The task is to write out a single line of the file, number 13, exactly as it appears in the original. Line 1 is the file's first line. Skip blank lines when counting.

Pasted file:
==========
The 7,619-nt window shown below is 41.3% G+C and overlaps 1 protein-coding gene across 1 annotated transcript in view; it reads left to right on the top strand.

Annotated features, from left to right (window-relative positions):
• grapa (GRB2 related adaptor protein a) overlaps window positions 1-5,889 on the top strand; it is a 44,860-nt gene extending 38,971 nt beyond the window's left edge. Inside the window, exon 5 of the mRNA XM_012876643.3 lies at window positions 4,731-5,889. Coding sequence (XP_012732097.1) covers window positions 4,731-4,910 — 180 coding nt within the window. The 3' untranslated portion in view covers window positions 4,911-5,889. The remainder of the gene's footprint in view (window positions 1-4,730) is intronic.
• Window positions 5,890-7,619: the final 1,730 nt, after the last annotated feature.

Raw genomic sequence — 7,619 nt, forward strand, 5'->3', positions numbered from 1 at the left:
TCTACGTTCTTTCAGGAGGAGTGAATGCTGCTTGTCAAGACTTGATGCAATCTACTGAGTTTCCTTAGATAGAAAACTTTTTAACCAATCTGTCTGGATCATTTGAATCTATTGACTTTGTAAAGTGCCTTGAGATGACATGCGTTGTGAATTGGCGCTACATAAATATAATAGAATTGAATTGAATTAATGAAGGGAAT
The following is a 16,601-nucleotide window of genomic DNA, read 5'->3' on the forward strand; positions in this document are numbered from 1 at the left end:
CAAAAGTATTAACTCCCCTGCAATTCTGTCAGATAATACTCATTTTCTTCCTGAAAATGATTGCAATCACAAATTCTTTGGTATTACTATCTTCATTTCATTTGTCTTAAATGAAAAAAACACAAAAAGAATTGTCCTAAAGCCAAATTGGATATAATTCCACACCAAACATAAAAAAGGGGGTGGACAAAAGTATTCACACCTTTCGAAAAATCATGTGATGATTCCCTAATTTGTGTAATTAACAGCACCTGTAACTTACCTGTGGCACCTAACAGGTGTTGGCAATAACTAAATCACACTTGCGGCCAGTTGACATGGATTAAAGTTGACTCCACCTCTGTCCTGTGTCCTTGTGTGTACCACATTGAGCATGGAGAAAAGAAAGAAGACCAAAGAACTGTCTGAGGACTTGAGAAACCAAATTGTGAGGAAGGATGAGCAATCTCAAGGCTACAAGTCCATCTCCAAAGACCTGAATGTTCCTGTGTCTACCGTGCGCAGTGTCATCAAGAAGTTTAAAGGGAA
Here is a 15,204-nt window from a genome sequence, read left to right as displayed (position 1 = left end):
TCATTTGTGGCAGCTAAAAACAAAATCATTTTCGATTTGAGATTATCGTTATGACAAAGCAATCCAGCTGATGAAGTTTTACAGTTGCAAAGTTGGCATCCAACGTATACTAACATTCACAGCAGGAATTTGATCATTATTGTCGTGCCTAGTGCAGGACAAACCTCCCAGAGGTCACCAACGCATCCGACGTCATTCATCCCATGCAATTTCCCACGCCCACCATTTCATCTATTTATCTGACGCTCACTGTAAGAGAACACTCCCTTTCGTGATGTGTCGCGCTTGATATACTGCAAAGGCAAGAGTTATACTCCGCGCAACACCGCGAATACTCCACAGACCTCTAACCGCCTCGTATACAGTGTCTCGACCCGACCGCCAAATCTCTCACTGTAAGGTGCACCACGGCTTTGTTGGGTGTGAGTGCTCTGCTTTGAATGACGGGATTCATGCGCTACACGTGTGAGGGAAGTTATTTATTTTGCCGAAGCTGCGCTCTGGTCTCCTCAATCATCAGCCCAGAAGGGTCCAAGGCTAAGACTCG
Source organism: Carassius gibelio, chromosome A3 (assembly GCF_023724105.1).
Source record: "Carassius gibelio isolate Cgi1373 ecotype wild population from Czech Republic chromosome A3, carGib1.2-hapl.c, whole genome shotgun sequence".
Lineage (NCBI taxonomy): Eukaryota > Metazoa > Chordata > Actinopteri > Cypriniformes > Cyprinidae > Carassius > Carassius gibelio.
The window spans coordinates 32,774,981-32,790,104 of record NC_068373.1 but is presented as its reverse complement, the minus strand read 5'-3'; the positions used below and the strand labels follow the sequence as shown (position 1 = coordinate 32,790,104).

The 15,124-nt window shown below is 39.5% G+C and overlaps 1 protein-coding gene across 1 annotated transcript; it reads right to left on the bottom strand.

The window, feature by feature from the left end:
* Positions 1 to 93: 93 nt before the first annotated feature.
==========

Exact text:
Lineage (NCBI taxonomy): Eukaryota > Metazoa > Chordata > Actinopteri > Cypriniformes > Cyprinidae > Carassius > Carassius gibelio.